Profile of top UK organic farm
When Carole Bamford first mentioned farming her 4,000 acres organically, her husband was not convinced. Today he cures his animals homeopathically - and her Daylesford brand has grown into the country's classiest food empire.
Born Carole Whitt in Nottingham, she grew up in a male-heavy family: aside from her mother, there was her father, brother, uncle and grandfather. "You did a lot of bargaining back then; you used to get hares with the skin attached, or an old cockerel. Selecting foodstuff was enjoyable. I'm not a good chef, but I'm a good English family cook. I guess I simply learned by osmosis."
Daylesford, her 1,600-hectare organic property near Chipping Norton, possesses flocks of pure bred sheep waft around Gainsborough-like parkland; smooth black cattle lay down in quality hay. At the heart of it all is the estate store, a series of renovated limestone barns retailing remarkably wrapped cheese.
Daylesford is the cathedral of extravagent taste, and Lady Bamford is their leader. People who choose to shop here include the Prime Minister and his wife; Viscount Linley, chairman of Christie's auction home, who rents a property on the estate; and the many actors and celebrities who have inhabited these grey-green hills west of Oxford. There are two further shops in London, and a concession in Selfridges.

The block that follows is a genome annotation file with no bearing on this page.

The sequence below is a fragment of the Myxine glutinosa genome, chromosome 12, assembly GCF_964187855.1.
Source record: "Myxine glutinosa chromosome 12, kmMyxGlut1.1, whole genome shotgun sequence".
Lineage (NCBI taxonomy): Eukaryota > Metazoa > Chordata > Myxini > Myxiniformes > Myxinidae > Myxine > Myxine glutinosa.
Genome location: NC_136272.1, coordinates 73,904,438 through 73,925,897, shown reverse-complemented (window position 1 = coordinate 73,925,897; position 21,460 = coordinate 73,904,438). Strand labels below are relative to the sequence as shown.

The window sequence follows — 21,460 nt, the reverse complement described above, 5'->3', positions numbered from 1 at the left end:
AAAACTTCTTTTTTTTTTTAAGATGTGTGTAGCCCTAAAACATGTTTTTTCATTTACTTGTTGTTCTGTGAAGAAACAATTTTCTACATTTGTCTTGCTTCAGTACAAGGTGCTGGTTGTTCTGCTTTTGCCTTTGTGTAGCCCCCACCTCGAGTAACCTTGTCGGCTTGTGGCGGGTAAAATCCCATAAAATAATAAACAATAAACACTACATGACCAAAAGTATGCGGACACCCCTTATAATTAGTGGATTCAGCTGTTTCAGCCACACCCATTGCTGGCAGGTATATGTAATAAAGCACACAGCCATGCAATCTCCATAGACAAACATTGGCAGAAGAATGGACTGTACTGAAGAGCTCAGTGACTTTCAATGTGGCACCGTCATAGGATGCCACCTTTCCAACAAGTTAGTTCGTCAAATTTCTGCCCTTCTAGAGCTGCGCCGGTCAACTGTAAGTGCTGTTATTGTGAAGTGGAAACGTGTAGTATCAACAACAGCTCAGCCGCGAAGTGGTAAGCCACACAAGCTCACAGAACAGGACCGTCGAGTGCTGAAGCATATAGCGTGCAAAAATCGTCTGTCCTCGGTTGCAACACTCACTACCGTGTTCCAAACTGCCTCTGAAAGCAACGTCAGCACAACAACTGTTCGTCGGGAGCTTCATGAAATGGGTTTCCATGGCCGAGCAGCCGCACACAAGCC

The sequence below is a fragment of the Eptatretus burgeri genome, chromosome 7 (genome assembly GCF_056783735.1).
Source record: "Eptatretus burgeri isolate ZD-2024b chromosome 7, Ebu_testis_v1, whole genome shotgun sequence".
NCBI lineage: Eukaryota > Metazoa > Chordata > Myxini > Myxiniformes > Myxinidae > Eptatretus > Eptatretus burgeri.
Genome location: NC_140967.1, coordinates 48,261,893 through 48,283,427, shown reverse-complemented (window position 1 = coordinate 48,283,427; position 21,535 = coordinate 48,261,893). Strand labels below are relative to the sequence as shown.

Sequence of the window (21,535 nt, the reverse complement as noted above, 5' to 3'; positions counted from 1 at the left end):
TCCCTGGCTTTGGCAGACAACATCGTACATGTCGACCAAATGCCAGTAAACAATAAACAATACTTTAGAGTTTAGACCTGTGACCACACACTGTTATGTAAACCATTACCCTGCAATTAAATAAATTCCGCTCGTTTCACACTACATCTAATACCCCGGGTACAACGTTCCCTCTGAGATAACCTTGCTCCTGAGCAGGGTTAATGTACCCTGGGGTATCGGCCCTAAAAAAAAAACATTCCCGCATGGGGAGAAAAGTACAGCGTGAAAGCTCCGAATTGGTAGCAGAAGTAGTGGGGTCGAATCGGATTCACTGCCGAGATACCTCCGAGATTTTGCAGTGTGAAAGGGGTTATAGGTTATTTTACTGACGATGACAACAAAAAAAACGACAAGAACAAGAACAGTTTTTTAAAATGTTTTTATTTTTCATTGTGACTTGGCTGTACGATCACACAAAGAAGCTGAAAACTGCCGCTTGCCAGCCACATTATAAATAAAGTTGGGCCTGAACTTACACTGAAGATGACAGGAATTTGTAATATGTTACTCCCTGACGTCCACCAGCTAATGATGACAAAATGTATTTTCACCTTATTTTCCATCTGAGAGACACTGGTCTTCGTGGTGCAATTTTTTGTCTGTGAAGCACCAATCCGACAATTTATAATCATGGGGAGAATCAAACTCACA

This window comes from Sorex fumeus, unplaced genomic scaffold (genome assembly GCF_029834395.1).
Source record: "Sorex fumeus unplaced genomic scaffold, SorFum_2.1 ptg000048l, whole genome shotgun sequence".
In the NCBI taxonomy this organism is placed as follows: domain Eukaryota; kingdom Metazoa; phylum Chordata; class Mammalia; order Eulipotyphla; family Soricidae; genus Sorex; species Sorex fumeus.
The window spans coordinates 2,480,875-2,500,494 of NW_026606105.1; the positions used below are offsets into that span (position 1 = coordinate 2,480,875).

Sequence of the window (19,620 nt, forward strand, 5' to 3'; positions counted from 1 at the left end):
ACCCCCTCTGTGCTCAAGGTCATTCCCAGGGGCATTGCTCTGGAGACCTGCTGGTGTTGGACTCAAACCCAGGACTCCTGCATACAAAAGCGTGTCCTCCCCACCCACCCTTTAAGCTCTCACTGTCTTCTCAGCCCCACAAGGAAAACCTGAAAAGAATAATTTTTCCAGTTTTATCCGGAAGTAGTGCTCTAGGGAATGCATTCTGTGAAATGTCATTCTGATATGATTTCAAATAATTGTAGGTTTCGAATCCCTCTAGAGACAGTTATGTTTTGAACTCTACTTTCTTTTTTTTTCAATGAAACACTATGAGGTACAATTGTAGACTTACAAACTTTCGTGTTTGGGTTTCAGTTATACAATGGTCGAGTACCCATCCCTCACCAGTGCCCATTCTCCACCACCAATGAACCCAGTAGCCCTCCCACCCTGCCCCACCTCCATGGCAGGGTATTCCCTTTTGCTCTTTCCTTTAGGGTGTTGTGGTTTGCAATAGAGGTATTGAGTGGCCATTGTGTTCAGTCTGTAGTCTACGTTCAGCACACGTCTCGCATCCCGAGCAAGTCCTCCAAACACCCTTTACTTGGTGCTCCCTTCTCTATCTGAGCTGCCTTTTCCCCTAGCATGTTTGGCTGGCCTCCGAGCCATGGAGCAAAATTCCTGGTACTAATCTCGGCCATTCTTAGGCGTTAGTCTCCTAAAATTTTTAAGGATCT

For all the cashmere and style, it's simple to skip her fundamental intent, which is to cultivate top quality, nutritious food minimizing risk to the earth. She is following the same theme as the slow-food initiative and the lentils-and-sandals brigade-- only hers originates from Prada.
These days, a glorious fall sunset is radiating over the estate, bathing it all in a radiant, golden shine. She doesn't ordinarily give interviews, yet she is enthusiastic about food, and has taken the opportunity to discuss the importance of protecting the earth.
En route, we speak about the roots of her passion for cuisine. "I grew up in the 1950s, and food was rather scarce," she says. She is 67, nevertheless resembles a lady at the wheel of her huge car, a symphony of cream leather. "During those times," she proceeds, "an avocado was rather peculiar. My mother perpetually cooked for 4 lads, so she always had a stew on the go, a brisket of pork or something, along with dumplings."